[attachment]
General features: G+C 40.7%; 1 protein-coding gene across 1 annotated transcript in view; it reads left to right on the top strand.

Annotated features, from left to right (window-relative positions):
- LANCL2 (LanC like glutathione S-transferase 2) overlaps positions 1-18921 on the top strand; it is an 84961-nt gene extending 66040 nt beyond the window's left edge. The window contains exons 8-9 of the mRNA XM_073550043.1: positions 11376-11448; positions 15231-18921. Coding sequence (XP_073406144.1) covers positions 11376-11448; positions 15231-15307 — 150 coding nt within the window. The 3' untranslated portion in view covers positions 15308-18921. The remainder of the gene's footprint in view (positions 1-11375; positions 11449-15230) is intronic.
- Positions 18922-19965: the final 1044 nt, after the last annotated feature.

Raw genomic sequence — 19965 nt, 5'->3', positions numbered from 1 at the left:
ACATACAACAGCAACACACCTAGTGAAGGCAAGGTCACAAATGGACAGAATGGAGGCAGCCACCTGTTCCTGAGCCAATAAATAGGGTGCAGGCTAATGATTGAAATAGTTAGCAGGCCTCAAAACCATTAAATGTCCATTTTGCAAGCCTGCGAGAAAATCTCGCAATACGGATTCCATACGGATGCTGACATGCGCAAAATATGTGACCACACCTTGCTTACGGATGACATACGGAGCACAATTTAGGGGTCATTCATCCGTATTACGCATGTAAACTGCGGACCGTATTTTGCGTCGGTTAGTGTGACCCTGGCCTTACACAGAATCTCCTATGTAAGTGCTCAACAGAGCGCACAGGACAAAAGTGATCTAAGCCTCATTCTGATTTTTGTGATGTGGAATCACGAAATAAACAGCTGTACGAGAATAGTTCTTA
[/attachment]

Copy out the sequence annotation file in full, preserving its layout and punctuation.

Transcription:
General features: G+C 40.7%; 1 protein-coding gene across 1 annotated transcript in view; it reads left to right on the top strand.

Annotated features, from left to right (window-relative positions):
- LANCL2 (LanC like glutathione S-transferase 2) overlaps positions 1-18921 on the top strand; it is an 84961-nt gene extending 66040 nt beyond the window's left edge. The window contains exons 8-9 of the mRNA XM_073550043.1: positions 11376-11448; positions 15231-18921. Coding sequence (XP_073406144.1) covers positions 11376-11448; positions 15231-15307 — 150 coding nt within the window. The 3' untranslated portion in view covers positions 15308-18921. The remainder of the gene's footprint in view (positions 1-11375; positions 11449-15230) is intronic.
- Positions 18922-19965: the final 1044 nt, after the last annotated feature.

Raw genomic sequence — 19965 nt, 5'->3', positions numbered from 1 at the left:
ACATACAACAGCAACACACCTAGTGAAGGCAAGGTCACAAATGGACAGAATGGAGGCAGCCACCTGTTCCTGAGCCAATAAATAGGGTGCAGGCTAATGATTGAAATAGTTAGCAGGCCTCAAAACCATTAAATGTCCATTTTGCAAGCCTGCGAGAAAATCTCGCAATACGGATTCCATACGGATGCTGACATGCGCAAAATATGTGACCACACCTTGCTTACGGATGACATACGGAGCACAATTTAGGGGTCATTCATCCGTATTACGCATGTAAACTGCGGACCGTATTTTGCGTCGGTTAGTGTGACCCTGGCCTTACACAGAATCTCCTATGTAAGTGCTCAACAGAGCGCACAGGACAAAAGTGATCTAAGCCTCATTCTGATTTTTGTGATGTGGAATCACGAAATAAACAGCTGTACGAGAATAGTTCTTA